A kinetic model for two-step phase transformation of hydrothermally treated nanocrystalline anatase

Kairat Sabyrov, R. Lee Penn

Research output: Contribution to journalArticlepeer-review

Abstract

A kinetic model that enables quantitative assessment of the contribution to the rate of phase transformation by dissolution-precipitation and by interface-nucleation has been developed. Results demonstrate that, under highly acidic, hydrothermal conditions, anatase phase transforms to rutile predominantly by dissolution-precipitation, presumably due to the comparatively high solubility of TiO2 at 250 °C and pH 1.0. In contrast, the phase transformation is dominated by interface-nucleation at pH 3.0, at which the solubility of TiO2 is substantially lower. Furthermore, kinetic data for the phase transformation at the intermediate pH of 2.2 were fit poorly by the interface-nucleation and dissolution-precipitation models individually but fit well using the new kinetic model. Generally speaking, interface-nucleation plays a critical role during the early stages of the transformation, regardless of pH, whereas dissolution-precipitation dominates the later stages of the transformation. The contribution to the rate of rutile production by dissolution-precipitation is the greatest under conditions of higher titania solubility. However, even under conditions of higher titania solubility, results are consistent with interface-nucleation playing a crucial role in producing the initial rutile crystallites, which subsequently grow by dissolution-precipitation. Transmission electron microscopy results are consistent with the results obtained by the new model. Thus, new insights into the mechanism of the anatase to rutile phase transformation under hydrothermal conditions are gained, enabling quantitative assessment of the contribution by interface-nucleation.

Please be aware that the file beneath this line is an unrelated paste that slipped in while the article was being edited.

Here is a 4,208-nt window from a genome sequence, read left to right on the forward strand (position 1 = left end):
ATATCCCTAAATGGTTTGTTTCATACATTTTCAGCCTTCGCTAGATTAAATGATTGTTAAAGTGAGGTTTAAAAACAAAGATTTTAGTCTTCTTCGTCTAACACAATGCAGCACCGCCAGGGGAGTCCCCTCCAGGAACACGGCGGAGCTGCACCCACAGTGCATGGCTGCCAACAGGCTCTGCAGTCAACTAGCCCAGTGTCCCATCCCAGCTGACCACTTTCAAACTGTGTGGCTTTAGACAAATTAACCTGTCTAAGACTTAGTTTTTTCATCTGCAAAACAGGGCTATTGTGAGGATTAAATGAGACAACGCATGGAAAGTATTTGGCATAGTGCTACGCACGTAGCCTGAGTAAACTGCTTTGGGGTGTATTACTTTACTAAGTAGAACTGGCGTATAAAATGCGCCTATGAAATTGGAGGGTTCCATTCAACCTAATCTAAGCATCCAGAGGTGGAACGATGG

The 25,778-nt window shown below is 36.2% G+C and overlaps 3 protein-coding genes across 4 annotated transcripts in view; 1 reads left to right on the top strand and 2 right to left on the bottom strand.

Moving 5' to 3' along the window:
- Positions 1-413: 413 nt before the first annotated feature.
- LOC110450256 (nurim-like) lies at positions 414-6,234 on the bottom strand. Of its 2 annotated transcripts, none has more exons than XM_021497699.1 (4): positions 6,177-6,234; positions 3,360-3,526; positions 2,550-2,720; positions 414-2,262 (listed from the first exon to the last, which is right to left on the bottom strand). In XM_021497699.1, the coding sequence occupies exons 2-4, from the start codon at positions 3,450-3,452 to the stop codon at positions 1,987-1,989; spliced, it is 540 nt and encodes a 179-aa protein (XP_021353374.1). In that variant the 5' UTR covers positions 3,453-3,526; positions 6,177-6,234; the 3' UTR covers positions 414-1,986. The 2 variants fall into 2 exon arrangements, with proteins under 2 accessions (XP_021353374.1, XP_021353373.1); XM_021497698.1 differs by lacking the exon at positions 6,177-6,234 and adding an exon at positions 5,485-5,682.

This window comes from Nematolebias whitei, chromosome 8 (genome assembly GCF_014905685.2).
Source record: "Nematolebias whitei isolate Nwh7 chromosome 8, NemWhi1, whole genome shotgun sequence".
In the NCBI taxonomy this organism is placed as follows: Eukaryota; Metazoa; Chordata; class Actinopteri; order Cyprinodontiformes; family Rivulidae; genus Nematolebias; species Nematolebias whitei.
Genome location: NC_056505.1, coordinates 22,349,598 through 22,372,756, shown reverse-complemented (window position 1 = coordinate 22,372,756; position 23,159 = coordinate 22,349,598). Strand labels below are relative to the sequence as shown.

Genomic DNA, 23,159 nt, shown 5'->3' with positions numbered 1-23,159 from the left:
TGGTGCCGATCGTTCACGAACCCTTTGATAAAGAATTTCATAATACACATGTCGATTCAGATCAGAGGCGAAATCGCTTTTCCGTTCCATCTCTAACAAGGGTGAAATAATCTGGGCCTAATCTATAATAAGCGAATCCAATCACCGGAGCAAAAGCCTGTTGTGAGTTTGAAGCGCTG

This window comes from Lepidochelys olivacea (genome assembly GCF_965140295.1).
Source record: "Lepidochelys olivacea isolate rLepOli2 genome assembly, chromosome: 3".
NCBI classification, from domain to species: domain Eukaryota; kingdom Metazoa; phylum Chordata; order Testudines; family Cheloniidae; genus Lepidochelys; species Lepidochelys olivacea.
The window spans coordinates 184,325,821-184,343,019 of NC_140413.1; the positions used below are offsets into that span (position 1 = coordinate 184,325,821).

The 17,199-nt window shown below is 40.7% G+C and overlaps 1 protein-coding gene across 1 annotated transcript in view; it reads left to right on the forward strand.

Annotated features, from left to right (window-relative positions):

Original languageEnglish (US)
Pages (from-to)3033-3039
Number of pages7
JournalCrystEngComm
Volume18
Issue number17
DOIs
StatePublished - May 7 2016

Bibliographical note

Funding Information:
We thank University of Minnesota, the Nanostructural Materials and Processes Program at the University of Minnesota, and National Science Foundation (NSF-0957696) for their financial support. We acknowledge Characterization Facility at the University of Minnesota, a member of the NSF-funded Materials Research Facilities Network (www.mrfn.org) via the MRSEC program. KS would also like to acknowledge helpful discussion with Hengzhong Zhang at the Department of Earth and Planetary Science, University of California at Berkeley.

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